First, a few things about normalization. The expression $L(s,f \times \overline{f})$ needs to be multiplied by $\zeta(2s)$ in order to have a functional equation. Also, if $f$ is a holomorphic modular form of weight $k$, we should have the $n$th Fourier coefficient be $a(n) n^{\frac{k-1}{2}}$ in order for the functional equation to relate the value at $s$ and $1-s$.

In order to have a functional equation of the type you seek, it may be necessary to modify the Euler factors at the primes dividing $N$. Similarly, there is no completely uniform formula for the analytic conductor. (It often equals $N^{2}$, but it can be a proper divisor of $N^{2}$.) A high-brow reason for this is the following. There is a functorial lifting from $GL(2) \times GL(2) \to GL(4)$ that commutes with the local Langlands correspondence. If $\pi_{p}$ is the local representation of $f$ at $p$, then the $L$-function of $\pi_{p} \otimes \tilde{\pi}_{p}$ need not be related to the naive local factor. For more detail about this, see the paper "$L$-series of Rankin type and their functional equations" by Winnie Li (published in Mathematische Annalen in 1979). Li deals with the holomorphic case.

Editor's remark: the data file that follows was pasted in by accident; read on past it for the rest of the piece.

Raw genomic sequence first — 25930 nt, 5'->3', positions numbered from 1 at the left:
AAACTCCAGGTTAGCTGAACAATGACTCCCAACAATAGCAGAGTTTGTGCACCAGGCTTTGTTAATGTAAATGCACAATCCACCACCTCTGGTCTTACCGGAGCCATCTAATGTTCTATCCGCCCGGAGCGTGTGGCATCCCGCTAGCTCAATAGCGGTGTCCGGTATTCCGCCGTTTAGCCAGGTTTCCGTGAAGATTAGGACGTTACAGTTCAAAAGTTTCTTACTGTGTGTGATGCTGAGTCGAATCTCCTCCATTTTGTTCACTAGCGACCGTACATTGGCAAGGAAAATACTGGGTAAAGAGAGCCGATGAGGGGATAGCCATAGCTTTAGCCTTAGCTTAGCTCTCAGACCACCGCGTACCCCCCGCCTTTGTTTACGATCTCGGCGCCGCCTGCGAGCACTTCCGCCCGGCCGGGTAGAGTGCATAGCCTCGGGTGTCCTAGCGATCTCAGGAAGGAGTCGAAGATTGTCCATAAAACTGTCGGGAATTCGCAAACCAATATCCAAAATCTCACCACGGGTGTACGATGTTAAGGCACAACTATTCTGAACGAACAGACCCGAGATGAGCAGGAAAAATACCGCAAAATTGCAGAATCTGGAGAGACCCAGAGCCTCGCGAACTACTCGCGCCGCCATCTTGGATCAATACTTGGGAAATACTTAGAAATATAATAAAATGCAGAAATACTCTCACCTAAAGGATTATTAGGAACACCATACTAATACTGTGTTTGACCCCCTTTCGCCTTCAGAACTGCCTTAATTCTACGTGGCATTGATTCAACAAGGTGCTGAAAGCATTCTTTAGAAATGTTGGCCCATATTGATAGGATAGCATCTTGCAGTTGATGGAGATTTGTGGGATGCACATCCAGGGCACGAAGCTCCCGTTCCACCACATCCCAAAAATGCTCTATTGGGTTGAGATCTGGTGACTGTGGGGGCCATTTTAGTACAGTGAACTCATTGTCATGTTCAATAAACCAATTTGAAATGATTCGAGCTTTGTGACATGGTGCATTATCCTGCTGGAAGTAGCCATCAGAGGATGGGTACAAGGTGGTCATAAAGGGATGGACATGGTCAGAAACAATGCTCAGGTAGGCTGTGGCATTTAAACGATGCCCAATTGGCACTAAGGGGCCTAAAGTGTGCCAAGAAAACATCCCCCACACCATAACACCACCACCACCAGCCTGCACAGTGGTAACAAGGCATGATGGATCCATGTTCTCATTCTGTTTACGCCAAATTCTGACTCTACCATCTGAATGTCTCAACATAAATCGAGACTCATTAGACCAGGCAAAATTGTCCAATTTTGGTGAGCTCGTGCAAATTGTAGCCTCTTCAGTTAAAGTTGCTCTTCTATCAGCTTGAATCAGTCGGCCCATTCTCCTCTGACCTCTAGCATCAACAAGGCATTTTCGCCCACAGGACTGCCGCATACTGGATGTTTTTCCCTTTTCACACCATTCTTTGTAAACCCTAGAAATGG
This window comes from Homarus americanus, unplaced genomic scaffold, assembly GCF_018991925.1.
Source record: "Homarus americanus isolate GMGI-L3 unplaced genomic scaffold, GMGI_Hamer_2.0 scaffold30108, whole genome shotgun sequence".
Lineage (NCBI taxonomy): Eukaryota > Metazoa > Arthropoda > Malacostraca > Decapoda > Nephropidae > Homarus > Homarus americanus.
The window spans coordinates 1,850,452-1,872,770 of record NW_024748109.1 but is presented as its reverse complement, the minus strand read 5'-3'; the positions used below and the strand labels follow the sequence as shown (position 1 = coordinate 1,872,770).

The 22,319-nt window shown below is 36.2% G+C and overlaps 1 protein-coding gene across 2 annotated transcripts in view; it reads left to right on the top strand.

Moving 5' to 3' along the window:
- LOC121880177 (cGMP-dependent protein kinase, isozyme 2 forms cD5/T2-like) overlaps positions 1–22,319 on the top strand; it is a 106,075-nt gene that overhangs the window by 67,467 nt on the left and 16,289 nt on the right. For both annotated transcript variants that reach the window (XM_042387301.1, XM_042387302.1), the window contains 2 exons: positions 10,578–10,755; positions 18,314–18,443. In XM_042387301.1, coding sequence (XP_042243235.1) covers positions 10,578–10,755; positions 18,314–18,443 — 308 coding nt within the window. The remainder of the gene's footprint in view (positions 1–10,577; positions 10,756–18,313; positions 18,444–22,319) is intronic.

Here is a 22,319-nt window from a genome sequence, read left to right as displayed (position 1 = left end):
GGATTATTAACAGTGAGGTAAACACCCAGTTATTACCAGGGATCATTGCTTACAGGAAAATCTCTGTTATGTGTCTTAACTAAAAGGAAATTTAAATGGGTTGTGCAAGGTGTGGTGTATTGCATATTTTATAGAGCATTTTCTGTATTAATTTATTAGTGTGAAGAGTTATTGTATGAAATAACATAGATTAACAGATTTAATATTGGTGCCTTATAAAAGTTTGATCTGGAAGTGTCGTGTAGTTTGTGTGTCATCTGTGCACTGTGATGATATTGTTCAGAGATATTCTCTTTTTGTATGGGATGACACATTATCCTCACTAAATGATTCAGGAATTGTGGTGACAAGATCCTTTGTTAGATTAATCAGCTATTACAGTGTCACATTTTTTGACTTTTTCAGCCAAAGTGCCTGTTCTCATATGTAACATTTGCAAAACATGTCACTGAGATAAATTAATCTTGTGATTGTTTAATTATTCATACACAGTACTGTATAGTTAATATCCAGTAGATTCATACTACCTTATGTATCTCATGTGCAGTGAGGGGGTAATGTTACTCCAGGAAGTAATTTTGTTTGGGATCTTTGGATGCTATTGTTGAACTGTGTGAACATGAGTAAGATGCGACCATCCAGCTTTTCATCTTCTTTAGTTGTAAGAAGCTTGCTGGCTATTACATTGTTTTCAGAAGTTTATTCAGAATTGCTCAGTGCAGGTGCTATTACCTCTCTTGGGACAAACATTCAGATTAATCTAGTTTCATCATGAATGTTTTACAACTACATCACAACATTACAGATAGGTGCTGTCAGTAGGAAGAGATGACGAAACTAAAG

The gamma factors depend on whether $f$ is holomorphic or not. If $f$ is holomorphic of weight $k$ the gamma factor is
$$ \pi^{-2s} \Gamma\left(\frac{s}{2}\right) \Gamma\left(\frac{s+1}{2}\right) \Gamma\left(\frac{s + k - 1}{2}\right) \Gamma\left(\frac{s + k}{2}\right)$$
while if $f$ is a Maass form with eigenvalue $\lambda = \frac{1}{4} + r^{2}$, the gamma factor is
$$ \pi^{-2s} \Gamma\left(\frac{s}{2}\right)^{2} \Gamma\left(\frac{s}{2} + ir\right) \Gamma\left(\frac{s}{2} - ir\right).$$